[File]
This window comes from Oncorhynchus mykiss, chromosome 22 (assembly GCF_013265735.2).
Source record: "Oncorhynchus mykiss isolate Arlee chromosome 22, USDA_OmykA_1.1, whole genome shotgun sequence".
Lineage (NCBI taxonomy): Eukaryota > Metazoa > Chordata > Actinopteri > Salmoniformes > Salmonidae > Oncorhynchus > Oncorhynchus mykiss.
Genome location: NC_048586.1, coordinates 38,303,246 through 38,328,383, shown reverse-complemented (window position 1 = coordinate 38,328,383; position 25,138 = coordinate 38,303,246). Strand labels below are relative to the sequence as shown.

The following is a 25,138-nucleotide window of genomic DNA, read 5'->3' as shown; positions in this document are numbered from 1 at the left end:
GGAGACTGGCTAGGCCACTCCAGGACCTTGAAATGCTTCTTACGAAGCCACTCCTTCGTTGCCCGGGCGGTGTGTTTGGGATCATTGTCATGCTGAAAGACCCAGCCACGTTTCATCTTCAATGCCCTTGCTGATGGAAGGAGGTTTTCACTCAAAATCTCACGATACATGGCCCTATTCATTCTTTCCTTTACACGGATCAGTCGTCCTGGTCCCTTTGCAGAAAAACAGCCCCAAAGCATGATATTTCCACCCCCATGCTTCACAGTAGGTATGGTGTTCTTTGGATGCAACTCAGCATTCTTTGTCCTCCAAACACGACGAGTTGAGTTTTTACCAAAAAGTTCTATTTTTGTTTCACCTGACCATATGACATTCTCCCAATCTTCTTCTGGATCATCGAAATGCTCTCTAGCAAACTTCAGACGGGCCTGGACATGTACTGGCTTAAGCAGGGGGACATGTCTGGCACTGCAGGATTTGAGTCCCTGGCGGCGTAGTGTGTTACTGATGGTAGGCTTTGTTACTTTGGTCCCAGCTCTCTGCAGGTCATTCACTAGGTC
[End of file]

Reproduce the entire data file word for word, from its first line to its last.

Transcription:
This window comes from Oncorhynchus mykiss, chromosome 22 (assembly GCF_013265735.2).
Source record: "Oncorhynchus mykiss isolate Arlee chromosome 22, USDA_OmykA_1.1, whole genome shotgun sequence".
Lineage (NCBI taxonomy): Eukaryota > Metazoa > Chordata > Actinopteri > Salmoniformes > Salmonidae > Oncorhynchus > Oncorhynchus mykiss.
Genome location: NC_048586.1, coordinates 38,303,246 through 38,328,383, shown reverse-complemented (window position 1 = coordinate 38,328,383; position 25,138 = coordinate 38,303,246). Strand labels below are relative to the sequence as shown.

The following is a 25,138-nucleotide window of genomic DNA, read 5'->3' as shown; positions in this document are numbered from 1 at the left end:
GGAGACTGGCTAGGCCACTCCAGGACCTTGAAATGCTTCTTACGAAGCCACTCCTTCGTTGCCCGGGCGGTGTGTTTGGGATCATTGTCATGCTGAAAGACCCAGCCACGTTTCATCTTCAATGCCCTTGCTGATGGAAGGAGGTTTTCACTCAAAATCTCACGATACATGGCCCTATTCATTCTTTCCTTTACACGGATCAGTCGTCCTGGTCCCTTTGCAGAAAAACAGCCCCAAAGCATGATATTTCCACCCCCATGCTTCACAGTAGGTATGGTGTTCTTTGGATGCAACTCAGCATTCTTTGTCCTCCAAACACGACGAGTTGAGTTTTTACCAAAAAGTTCTATTTTTGTTTCACCTGACCATATGACATTCTCCCAATCTTCTTCTGGATCATCGAAATGCTCTCTAGCAAACTTCAGACGGGCCTGGACATGTACTGGCTTAAGCAGGGGGACATGTCTGGCACTGCAGGATTTGAGTCCCTGGCGGCGTAGTGTGTTACTGATGGTAGGCTTTGTTACTTTGGTCCCAGCTCTCTGCAGGTCATTCACTAGGTC